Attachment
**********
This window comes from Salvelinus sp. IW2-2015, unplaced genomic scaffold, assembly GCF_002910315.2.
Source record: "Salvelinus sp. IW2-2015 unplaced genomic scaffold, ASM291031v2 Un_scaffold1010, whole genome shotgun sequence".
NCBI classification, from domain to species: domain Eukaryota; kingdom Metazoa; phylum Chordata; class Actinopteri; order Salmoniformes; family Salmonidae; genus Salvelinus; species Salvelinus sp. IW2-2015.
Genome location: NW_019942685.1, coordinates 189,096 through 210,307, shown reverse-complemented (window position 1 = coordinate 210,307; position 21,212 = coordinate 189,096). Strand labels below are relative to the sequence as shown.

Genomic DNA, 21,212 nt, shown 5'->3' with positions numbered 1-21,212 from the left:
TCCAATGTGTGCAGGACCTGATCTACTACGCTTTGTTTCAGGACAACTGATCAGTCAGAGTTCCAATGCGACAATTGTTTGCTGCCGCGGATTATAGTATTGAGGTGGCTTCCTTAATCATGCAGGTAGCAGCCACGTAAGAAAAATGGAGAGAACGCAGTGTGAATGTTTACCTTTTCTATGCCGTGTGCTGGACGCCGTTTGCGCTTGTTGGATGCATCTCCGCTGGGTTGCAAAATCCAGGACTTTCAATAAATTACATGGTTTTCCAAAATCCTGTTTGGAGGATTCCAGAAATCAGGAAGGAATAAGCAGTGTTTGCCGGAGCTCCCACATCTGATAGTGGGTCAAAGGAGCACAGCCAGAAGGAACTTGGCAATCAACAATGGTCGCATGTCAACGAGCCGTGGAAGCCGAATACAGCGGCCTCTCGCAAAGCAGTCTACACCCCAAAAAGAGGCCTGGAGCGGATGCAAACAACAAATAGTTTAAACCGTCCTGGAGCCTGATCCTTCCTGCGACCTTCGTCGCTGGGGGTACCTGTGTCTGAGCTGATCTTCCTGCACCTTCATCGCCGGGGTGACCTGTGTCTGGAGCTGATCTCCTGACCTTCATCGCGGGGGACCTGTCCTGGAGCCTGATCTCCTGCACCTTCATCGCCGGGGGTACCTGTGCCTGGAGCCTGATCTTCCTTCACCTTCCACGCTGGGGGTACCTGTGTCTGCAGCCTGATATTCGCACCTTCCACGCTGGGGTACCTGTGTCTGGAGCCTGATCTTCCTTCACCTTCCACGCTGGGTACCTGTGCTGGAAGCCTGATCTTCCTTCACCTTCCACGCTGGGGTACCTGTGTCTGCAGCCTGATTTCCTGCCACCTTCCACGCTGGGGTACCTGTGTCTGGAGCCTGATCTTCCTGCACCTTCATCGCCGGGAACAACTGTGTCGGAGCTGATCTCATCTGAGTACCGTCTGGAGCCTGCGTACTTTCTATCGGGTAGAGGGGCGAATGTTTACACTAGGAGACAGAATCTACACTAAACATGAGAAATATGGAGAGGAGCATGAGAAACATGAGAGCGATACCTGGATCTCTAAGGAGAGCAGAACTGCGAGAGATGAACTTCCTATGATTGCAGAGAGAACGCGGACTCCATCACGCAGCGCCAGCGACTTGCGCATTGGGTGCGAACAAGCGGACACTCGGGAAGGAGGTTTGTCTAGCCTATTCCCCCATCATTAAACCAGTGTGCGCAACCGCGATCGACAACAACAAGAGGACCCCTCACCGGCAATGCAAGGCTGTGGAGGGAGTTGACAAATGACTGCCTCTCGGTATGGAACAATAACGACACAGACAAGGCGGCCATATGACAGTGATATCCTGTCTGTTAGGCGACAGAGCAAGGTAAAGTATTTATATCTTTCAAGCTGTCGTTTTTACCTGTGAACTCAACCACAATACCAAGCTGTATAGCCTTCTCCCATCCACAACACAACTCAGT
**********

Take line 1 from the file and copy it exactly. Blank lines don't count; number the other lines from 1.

This window comes from Salvelinus sp. IW2-2015, unplaced genomic scaffold, assembly GCF_002910315.2.